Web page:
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E.C. Solessio, G.A. Engbretson, Y. Umino, B.E. Knox, R.B. Barlow; Homeostasis in Constitutively Active Rods . Invest. Ophthalmol. Vis. Sci. 2006;47(13):3717.
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© ARVO (1962-2015); The Authors (2016-present)
To investigate the metabolic requirements of constitutive activation in vitamin A–deprived rods. Understanding how photoreceptors respond to constitutive activity may reveal basic molecular mechanisms underlying cell death.
Xenopus laevis tadpoles were raised on a custom diet lacking vitamin A. Rod photocurrents were measured with suction electrode techniques. Phosphodiesterase activity was inferred from membrane current changes during exposure to IBMX solutions (IBMX jump method). Visual sensitivity was determined by assaying tadpole optomotor response to moving periodic patterns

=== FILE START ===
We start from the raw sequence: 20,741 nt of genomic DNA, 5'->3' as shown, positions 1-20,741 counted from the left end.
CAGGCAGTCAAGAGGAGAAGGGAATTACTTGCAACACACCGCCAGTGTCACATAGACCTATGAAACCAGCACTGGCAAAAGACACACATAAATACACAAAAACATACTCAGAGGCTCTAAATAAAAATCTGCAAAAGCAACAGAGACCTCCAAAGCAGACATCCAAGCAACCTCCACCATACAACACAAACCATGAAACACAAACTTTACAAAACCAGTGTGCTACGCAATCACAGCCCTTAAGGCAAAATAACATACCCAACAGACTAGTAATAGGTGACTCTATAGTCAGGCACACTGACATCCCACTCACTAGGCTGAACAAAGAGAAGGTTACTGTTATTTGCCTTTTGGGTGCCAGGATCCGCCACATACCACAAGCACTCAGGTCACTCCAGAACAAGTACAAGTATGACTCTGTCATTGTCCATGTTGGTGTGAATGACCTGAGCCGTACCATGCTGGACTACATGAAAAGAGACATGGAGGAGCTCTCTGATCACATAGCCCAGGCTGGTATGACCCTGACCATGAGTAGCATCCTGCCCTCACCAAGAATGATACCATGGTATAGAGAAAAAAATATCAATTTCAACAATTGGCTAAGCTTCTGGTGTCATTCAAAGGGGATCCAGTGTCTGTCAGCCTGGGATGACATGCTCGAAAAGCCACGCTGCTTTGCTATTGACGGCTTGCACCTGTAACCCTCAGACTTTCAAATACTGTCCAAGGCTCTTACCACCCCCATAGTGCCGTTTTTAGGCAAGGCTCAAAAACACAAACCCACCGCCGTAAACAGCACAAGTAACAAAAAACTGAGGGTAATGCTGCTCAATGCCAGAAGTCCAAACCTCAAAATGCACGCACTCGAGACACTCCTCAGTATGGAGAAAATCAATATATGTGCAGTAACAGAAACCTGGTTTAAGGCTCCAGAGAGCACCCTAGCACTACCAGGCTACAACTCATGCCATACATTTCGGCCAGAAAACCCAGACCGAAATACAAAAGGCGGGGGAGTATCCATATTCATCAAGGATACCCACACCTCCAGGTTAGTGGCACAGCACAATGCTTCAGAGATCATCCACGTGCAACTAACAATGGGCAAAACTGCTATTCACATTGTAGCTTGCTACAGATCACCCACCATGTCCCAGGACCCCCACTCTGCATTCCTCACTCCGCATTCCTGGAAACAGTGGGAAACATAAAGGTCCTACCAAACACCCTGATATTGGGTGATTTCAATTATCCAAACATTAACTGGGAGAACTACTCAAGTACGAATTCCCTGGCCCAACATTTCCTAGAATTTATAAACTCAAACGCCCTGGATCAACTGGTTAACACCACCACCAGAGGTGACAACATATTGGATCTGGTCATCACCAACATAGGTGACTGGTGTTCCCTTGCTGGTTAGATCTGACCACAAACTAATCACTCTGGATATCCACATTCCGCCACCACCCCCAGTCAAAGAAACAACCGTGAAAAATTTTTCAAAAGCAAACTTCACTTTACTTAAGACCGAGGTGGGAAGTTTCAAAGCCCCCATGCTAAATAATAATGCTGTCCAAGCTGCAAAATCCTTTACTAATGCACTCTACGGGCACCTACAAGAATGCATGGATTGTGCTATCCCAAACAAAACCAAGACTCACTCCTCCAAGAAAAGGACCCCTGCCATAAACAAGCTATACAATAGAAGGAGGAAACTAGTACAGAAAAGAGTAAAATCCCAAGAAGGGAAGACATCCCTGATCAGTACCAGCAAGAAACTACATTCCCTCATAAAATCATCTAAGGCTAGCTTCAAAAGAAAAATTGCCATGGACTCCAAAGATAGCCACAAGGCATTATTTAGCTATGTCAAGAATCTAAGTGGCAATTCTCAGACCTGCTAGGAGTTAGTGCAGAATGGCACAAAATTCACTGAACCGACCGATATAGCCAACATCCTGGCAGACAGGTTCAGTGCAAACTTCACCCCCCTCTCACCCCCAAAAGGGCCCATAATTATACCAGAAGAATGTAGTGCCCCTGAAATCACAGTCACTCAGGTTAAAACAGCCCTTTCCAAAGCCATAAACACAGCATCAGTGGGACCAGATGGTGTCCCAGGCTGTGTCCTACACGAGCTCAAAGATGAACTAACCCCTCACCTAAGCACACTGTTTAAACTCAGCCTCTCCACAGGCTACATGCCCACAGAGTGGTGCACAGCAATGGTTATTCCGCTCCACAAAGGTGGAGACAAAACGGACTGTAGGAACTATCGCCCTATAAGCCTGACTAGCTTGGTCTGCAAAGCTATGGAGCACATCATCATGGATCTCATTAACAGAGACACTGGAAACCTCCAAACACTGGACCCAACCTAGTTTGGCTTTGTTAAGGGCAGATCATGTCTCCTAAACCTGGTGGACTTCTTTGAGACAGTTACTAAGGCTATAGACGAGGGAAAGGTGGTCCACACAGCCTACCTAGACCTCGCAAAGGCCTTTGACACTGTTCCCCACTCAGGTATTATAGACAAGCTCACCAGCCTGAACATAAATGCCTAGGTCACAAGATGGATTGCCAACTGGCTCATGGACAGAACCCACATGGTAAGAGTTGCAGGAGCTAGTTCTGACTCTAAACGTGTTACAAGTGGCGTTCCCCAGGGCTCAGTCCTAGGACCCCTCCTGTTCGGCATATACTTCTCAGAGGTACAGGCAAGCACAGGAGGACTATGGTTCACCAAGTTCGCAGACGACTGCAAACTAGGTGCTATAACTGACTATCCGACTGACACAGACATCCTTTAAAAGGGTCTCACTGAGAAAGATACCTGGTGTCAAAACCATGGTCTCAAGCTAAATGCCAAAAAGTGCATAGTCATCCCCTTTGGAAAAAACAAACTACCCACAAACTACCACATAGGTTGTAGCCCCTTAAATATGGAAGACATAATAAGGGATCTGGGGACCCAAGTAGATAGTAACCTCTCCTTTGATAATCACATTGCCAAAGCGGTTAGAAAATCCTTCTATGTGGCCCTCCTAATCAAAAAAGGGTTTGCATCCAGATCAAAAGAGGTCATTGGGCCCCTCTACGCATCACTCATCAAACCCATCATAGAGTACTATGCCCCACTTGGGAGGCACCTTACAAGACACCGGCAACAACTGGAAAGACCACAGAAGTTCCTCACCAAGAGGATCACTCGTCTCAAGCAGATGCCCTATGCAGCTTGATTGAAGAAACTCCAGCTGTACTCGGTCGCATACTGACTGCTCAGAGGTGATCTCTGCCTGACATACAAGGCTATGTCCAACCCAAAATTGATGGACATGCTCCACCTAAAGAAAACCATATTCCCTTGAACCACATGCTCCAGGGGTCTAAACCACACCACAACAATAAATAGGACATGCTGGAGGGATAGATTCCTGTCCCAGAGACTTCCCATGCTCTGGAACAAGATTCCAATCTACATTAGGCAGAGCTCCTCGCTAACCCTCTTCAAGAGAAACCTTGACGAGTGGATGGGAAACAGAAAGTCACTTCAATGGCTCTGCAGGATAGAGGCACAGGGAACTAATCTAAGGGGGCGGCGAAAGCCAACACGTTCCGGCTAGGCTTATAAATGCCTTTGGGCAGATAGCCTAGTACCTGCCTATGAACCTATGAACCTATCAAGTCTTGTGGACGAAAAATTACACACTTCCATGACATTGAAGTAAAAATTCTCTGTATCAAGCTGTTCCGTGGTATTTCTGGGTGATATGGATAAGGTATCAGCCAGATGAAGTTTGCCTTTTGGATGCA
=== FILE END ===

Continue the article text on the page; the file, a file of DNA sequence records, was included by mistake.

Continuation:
We found that despite a 100–fold loss in sensitivity, constitutively active rods in vitamin A–deprived Xenopus develop extraordinarily high rates of cGMP synthesis (15–fold increase in basal rate) allowing them to maintain near normal circulating (dark) current densities and response ranges. The underlying compensatory changes come at the high metabolic cost of a 15–fold increase in basal ATP consumption by the phototransduction pathway. The rod outer segments in vitamin A–deprived rods are shorter and thinner than non–deprived rods while the thickness of the inner retina appears normal. Visual sensitivity tests suggest that, despite a loss in sensitivity, vitamin A–deprived rods maintain a threshold for transmission of visual information of 0.5–0.6 pA, the amplitude of the average single photon response in normal rods.
Preserving circulating current density and response range appears to be an important goal for rod homeostasis. However, the compensatory changes come at the high metabolic cost of a 15–fold increase in basal ATP consumption, which may drain the energetic resources of the cell restricting ATP available for disk morphogenesis and other "housekeeping" functions.
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